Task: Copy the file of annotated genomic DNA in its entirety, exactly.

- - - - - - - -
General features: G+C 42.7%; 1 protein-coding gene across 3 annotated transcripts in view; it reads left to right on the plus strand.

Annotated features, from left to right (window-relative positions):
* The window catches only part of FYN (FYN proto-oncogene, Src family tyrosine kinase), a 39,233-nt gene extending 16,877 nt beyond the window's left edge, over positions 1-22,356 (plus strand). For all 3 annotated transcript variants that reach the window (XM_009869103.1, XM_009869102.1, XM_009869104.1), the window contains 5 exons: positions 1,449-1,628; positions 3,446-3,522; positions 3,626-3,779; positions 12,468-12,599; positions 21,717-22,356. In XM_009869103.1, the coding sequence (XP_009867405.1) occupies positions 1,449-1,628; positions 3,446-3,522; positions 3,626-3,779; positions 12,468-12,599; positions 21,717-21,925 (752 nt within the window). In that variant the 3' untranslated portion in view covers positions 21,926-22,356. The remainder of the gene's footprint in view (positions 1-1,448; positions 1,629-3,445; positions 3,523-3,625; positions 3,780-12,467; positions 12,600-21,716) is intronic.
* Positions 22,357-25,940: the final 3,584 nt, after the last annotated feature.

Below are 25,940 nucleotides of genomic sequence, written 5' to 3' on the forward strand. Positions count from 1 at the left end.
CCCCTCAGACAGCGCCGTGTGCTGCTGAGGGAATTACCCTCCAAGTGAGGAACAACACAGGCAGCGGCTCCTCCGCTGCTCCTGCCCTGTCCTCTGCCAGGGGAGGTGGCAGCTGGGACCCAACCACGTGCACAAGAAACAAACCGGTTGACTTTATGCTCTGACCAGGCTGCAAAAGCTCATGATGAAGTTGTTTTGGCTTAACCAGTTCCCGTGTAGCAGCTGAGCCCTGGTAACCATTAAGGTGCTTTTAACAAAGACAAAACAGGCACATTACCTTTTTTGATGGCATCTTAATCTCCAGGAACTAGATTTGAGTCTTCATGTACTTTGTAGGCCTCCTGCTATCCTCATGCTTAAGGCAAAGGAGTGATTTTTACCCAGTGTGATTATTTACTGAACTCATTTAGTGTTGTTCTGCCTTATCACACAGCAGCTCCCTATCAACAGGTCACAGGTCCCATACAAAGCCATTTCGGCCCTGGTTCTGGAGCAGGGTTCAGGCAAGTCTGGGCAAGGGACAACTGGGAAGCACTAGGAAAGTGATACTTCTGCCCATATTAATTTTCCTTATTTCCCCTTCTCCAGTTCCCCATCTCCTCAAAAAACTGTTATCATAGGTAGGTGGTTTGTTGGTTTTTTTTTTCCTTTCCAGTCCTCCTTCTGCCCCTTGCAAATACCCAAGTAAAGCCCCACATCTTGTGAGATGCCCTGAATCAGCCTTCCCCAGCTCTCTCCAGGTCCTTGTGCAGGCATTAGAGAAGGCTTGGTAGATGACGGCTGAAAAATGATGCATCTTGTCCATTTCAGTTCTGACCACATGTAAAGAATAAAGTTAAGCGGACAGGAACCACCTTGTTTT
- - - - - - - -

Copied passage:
General features: G+C 42.7%; 1 protein-coding gene across 3 annotated transcripts in view; it reads left to right on the plus strand.

Annotated features, from left to right (window-relative positions):
* The window catches only part of FYN (FYN proto-oncogene, Src family tyrosine kinase), a 39,233-nt gene extending 16,877 nt beyond the window's left edge, over positions 1-22,356 (plus strand). For all 3 annotated transcript variants that reach the window (XM_009869103.1, XM_009869102.1, XM_009869104.1), the window contains 5 exons: positions 1,449-1,628; positions 3,446-3,522; positions 3,626-3,779; positions 12,468-12,599; positions 21,717-22,356. In XM_009869103.1, the coding sequence (XP_009867405.1) occupies positions 1,449-1,628; positions 3,446-3,522; positions 3,626-3,779; positions 12,468-12,599; positions 21,717-21,925 (752 nt within the window). In that variant the 3' untranslated portion in view covers positions 21,926-22,356. The remainder of the gene's footprint in view (positions 1-1,448; positions 1,629-3,445; positions 3,523-3,625; positions 3,780-12,467; positions 12,600-21,716) is intronic.
* Positions 22,357-25,940: the final 3,584 nt, after the last annotated feature.

Below are 25,940 nucleotides of genomic sequence, written 5' to 3' on the forward strand. Positions count from 1 at the left end.
CCCCTCAGACAGCGCCGTGTGCTGCTGAGGGAATTACCCTCCAAGTGAGGAACAACACAGGCAGCGGCTCCTCCGCTGCTCCTGCCCTGTCCTCTGCCAGGGGAGGTGGCAGCTGGGACCCAACCACGTGCACAAGAAACAAACCGGTTGACTTTATGCTCTGACCAGGCTGCAAAAGCTCATGATGAAGTTGTTTTGGCTTAACCAGTTCCCGTGTAGCAGCTGAGCCCTGGTAACCATTAAGGTGCTTTTAACAAAGACAAAACAGGCACATTACCTTTTTTGATGGCATCTTAATCTCCAGGAACTAGATTTGAGTCTTCATGTACTTTGTAGGCCTCCTGCTATCCTCATGCTTAAGGCAAAGGAGTGATTTTTACCCAGTGTGATTATTTACTGAACTCATTTAGTGTTGTTCTGCCTTATCACACAGCAGCTCCCTATCAACAGGTCACAGGTCCCATACAAAGCCATTTCGGCCCTGGTTCTGGAGCAGGGTTCAGGCAAGTCTGGGCAAGGGACAACTGGGAAGCACTAGGAAAGTGATACTTCTGCCCATATTAATTTTCCTTATTTCCCCTTCTCCAGTTCCCCATCTCCTCAAAAAACTGTTATCATAGGTAGGTGGTTTGTTGGTTTTTTTTTTCCTTTCCAGTCCTCCTTCTGCCCCTTGCAAATACCCAAGTAAAGCCCCACATCTTGTGAGATGCCCTGAATCAGCCTTCCCCAGCTCTCTCCAGGTCCTTGTGCAGGCATTAGAGAAGGCTTGGTAGATGACGGCTGAAAAATGATGCATCTTGTCCATTTCAGTTCTGACCACATGTAAAGAATAAAGTTAAGCGGACAGGAACCACCTTGTTTT